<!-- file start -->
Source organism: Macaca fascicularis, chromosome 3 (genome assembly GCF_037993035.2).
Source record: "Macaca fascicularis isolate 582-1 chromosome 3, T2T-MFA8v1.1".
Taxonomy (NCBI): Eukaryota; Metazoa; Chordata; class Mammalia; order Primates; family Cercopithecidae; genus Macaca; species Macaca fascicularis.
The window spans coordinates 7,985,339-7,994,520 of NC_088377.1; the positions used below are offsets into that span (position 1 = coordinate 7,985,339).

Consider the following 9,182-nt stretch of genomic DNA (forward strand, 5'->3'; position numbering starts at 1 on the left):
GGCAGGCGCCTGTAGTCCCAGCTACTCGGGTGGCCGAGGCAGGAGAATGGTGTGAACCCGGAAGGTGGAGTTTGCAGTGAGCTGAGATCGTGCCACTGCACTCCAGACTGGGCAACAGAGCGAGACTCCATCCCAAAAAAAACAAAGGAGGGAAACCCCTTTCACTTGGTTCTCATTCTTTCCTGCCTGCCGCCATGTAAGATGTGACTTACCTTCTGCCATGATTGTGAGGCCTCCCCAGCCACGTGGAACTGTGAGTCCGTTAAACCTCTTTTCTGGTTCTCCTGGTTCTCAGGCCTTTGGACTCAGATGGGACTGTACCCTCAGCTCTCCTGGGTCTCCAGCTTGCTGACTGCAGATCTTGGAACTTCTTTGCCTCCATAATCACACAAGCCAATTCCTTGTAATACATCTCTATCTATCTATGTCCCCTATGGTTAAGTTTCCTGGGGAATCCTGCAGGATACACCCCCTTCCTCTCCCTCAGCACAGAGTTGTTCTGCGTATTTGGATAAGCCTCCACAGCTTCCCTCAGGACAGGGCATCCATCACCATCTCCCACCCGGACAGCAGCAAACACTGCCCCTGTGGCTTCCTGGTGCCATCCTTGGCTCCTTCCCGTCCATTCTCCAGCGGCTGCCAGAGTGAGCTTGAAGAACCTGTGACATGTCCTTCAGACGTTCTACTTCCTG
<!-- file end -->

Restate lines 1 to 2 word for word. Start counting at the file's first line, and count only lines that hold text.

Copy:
Source organism: Macaca fascicularis, chromosome 3 (genome assembly GCF_037993035.2).
Source record: "Macaca fascicularis isolate 582-1 chromosome 3, T2T-MFA8v1.1".